However, Dr. Reddy was concerned due to the over emphasis of technology and undervaluing of the human capital at the grassroots level whereas these institutions are decentralized and people-driven in nature. He believes that the digital public infrastructure will regulate the cooperatives and mandis and will reduce corruption especially with the e-NAM. He also mentioned the problems faced by tenant farmers in accessing these digital interfaces as they are linked to land ownership and not to cultivation. He also talked about the goal of converting 10% of total farmers into natural farming with the creation of 10,000 bio-input centers to aid in this goal.
He further emphasized the need to increase spending on R&D owing to the low productivity levels, and the inability to meet international standards. He recognized the importance given to fisheries, local and dairy farming. He also positively commented on the focus given to millets especially when this year is being celebrated as the ‘International year of millets.’ He listed down some of the important initiatives like the emphasis on Biomass, Tribal Welfare, Free Food Subsidy and Skill Development. He noticed a 32% budget slash in MGNREGA but also identified its flexibility in budget increase as it is demand-driven. While concluding, he said that the schemes might have a crowding effect and thus generate rural employment.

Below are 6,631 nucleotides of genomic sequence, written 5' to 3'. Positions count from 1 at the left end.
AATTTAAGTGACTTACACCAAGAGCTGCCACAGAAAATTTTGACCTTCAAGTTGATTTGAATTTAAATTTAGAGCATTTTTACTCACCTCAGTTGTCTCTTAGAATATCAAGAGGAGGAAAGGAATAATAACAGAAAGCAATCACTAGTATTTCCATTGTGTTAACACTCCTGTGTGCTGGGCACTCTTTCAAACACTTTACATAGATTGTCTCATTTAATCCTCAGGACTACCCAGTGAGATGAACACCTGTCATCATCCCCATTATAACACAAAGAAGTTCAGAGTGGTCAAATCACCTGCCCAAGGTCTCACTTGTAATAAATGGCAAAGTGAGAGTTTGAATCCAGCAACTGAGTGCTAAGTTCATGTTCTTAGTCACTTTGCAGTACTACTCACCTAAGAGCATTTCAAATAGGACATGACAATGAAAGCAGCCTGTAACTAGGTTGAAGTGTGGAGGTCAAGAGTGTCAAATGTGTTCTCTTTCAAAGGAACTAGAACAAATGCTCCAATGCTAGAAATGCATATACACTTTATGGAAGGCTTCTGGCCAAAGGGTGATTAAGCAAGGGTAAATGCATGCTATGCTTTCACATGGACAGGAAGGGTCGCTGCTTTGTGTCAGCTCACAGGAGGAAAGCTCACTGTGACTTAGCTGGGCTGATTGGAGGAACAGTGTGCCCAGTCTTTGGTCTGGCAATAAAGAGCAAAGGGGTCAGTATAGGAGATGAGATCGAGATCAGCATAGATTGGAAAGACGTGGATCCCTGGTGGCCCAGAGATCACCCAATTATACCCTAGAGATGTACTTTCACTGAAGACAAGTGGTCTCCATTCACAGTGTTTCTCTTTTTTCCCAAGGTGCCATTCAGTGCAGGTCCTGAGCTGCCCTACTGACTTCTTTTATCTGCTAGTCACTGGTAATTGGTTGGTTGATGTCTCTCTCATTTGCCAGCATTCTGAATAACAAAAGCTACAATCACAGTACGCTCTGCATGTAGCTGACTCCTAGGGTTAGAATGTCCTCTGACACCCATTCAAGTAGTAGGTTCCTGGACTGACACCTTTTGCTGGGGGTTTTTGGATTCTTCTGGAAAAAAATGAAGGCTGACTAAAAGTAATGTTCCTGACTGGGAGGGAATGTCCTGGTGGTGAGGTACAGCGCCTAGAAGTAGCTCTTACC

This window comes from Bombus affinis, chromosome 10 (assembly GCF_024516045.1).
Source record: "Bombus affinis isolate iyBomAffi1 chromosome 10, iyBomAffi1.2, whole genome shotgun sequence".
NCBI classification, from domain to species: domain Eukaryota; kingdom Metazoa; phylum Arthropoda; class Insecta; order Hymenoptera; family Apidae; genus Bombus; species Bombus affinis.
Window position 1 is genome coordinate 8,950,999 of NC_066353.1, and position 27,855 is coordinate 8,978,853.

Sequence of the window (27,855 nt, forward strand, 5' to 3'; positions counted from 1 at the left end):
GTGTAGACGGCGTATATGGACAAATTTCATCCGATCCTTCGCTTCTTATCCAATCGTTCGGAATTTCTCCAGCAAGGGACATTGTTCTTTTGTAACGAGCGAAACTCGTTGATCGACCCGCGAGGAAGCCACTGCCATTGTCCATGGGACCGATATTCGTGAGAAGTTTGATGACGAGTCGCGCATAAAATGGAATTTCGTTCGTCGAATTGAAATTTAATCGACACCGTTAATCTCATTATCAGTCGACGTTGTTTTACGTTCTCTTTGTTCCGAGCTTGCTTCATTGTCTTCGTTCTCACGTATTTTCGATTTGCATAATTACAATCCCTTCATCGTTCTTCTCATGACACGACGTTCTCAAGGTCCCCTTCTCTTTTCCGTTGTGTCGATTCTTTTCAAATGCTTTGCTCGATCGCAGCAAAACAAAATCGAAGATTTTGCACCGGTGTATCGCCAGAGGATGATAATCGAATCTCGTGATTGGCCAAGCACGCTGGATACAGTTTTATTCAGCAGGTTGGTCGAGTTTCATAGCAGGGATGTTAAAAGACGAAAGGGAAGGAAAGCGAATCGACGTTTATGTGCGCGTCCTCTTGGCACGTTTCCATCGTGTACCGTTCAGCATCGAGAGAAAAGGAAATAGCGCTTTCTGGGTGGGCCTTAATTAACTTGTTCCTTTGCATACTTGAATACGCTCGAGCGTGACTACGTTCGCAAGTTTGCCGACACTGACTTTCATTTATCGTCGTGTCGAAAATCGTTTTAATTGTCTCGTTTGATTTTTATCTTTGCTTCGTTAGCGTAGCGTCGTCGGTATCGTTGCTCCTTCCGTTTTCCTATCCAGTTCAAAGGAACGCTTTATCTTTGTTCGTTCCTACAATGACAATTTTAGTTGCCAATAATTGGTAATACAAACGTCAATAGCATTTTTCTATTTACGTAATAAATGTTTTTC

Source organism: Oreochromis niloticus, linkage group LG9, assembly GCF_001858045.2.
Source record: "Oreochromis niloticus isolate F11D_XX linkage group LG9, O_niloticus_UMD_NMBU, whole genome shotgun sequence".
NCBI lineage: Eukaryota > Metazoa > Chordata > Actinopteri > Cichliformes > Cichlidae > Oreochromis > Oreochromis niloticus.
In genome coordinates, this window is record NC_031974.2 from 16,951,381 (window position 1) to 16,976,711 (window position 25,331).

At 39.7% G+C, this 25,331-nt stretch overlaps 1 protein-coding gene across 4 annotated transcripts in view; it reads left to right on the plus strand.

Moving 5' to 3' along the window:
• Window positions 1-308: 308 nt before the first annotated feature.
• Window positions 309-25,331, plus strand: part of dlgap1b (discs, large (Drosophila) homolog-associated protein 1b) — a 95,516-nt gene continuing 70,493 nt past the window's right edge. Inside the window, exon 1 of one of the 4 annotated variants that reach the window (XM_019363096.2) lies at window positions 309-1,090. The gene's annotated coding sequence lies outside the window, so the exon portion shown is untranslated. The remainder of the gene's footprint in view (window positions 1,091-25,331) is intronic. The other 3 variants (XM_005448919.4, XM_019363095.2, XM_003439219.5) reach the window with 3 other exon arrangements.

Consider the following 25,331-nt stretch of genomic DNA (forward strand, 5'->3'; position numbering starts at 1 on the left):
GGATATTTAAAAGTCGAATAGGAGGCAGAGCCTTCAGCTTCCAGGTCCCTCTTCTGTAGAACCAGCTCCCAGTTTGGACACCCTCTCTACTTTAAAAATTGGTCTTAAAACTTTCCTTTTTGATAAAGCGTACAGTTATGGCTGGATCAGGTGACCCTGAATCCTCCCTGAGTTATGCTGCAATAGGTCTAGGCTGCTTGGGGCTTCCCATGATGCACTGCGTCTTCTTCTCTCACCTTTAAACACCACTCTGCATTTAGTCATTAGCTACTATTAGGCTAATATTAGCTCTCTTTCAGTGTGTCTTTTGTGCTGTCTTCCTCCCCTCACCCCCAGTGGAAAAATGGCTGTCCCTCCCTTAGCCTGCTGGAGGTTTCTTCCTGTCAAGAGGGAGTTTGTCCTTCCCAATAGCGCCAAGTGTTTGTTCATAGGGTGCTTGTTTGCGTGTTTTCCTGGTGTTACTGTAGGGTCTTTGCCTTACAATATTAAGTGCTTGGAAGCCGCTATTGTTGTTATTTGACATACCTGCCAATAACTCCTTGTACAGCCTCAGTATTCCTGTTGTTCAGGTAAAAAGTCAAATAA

While summing up, Prof Asher lauded the diversity of the panel and made some important observations on the responsibility of the state governments. In the closing statements, the panelists made remarks on multifarious issues right from MSP to loss of GDP due to poor power, and even skill-based education, innovation, import duty reduction and implementation of fiscal consolidation.
Prof Asher concluded the session by saying that the budget provides so many puzzles and opens gateways to interesting discussions and deliberations in academia. The event was concluded with a final vote of thanks by Ms Zubiya Moin on behalf of the IMPRI Center for Study of Finance and Economics.
Acknowledge: Manush Shah, a researcher at IMPRI